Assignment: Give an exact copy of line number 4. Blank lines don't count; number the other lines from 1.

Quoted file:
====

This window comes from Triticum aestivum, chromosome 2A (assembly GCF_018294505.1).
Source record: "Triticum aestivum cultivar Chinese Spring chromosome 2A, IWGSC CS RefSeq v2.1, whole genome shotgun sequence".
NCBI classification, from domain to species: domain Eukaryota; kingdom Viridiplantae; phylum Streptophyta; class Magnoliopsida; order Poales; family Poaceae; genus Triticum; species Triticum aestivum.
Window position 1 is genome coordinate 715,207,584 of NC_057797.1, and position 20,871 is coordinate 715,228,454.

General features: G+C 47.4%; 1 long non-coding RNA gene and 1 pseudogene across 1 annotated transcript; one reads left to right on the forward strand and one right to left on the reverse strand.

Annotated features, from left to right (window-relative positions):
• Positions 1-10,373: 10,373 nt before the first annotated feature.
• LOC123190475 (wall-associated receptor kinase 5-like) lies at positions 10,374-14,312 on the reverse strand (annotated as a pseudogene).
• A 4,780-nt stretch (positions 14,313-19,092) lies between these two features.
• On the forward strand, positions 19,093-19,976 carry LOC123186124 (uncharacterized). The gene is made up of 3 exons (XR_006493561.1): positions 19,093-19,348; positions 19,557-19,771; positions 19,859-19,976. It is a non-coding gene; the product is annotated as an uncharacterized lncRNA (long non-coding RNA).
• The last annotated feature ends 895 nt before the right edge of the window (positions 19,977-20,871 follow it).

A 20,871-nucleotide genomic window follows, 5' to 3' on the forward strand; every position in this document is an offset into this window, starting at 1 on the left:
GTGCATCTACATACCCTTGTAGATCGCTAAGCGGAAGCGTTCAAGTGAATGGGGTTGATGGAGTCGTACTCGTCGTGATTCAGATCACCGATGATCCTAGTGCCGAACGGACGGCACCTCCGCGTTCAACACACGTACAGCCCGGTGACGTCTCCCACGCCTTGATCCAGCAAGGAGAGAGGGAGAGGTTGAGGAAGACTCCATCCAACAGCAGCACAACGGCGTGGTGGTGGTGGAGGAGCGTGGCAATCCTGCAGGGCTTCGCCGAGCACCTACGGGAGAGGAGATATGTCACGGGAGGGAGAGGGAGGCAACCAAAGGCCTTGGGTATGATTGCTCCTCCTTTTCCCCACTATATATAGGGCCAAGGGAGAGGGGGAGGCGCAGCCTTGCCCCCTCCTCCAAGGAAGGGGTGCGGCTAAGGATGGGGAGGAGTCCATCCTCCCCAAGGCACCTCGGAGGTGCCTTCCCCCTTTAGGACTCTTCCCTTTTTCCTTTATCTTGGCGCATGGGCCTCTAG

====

Window position 1 is genome coordinate 715,207,584 of NC_057797.1, and position 20,871 is coordinate 715,228,454.